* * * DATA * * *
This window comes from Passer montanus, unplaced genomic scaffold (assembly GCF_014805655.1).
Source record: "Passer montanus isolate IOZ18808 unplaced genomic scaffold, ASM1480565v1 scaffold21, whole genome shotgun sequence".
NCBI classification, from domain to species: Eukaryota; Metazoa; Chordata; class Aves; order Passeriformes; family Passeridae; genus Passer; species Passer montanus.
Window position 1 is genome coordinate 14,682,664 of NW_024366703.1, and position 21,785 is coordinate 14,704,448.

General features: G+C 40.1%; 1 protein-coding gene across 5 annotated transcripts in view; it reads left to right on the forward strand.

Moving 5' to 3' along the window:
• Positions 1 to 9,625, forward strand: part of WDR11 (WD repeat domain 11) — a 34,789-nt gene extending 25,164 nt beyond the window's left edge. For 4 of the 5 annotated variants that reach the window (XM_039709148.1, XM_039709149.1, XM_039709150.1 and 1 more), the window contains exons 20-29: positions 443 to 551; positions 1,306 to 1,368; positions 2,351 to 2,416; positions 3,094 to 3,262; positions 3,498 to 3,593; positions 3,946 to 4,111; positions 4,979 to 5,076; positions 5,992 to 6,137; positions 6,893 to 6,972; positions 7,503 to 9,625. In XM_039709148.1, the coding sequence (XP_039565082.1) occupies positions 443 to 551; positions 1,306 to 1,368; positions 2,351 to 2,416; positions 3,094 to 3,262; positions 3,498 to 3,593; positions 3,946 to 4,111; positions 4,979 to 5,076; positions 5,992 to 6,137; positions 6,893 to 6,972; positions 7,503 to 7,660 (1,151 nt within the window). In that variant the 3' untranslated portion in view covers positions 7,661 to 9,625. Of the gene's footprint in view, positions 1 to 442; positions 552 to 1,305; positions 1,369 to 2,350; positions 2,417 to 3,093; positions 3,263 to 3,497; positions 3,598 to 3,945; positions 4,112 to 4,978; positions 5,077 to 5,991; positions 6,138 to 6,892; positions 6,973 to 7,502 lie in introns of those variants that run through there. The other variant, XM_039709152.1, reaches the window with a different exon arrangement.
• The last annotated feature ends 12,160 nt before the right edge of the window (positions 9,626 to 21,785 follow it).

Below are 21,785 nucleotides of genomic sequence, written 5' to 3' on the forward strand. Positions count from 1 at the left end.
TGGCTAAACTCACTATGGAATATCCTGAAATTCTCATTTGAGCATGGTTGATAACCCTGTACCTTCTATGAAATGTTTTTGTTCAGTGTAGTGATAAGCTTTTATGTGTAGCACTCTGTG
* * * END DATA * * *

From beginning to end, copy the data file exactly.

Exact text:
This window comes from Passer montanus, unplaced genomic scaffold (assembly GCF_014805655.1).
Source record: "Passer montanus isolate IOZ18808 unplaced genomic scaffold, ASM1480565v1 scaffold21, whole genome shotgun sequence".
NCBI classification, from domain to species: Eukaryota; Metazoa; Chordata; class Aves; order Passeriformes; family Passeridae; genus Passer; species Passer montanus.
Window position 1 is genome coordinate 14,682,664 of NW_024366703.1, and position 21,785 is coordinate 14,704,448.

General features: G+C 40.1%; 1 protein-coding gene across 5 annotated transcripts in view; it reads left to right on the forward strand.

Moving 5' to 3' along the window:
• Positions 1 to 9,625, forward strand: part of WDR11 (WD repeat domain 11) — a 34,789-nt gene extending 25,164 nt beyond the window's left edge. For 4 of the 5 annotated variants that reach the window (XM_039709148.1, XM_039709149.1, XM_039709150.1 and 1 more), the window contains exons 20-29: positions 443 to 551; positions 1,306 to 1,368; positions 2,351 to 2,416; positions 3,094 to 3,262; positions 3,498 to 3,593; positions 3,946 to 4,111; positions 4,979 to 5,076; positions 5,992 to 6,137; positions 6,893 to 6,972; positions 7,503 to 9,625. In XM_039709148.1, the coding sequence (XP_039565082.1) occupies positions 443 to 551; positions 1,306 to 1,368; positions 2,351 to 2,416; positions 3,094 to 3,262; positions 3,498 to 3,593; positions 3,946 to 4,111; positions 4,979 to 5,076; positions 5,992 to 6,137; positions 6,893 to 6,972; positions 7,503 to 7,660 (1,151 nt within the window). In that variant the 3' untranslated portion in view covers positions 7,661 to 9,625. Of the gene's footprint in view, positions 1 to 442; positions 552 to 1,305; positions 1,369 to 2,350; positions 2,417 to 3,093; positions 3,263 to 3,497; positions 3,598 to 3,945; positions 4,112 to 4,978; positions 5,077 to 5,991; positions 6,138 to 6,892; positions 6,973 to 7,502 lie in introns of those variants that run through there. The other variant, XM_039709152.1, reaches the window with a different exon arrangement.
• The last annotated feature ends 12,160 nt before the right edge of the window (positions 9,626 to 21,785 follow it).

Below are 21,785 nucleotides of genomic sequence, written 5' to 3' on the forward strand. Positions count from 1 at the left end.
TGGCTAAACTCACTATGGAATATCCTGAAATTCTCATTTGAGCATGGTTGATAACCCTGTACCTTCTATGAAATGTTTTTGTTCAGTGTAGTGATAAGCTTTTATGTGTAGCACTCTGTG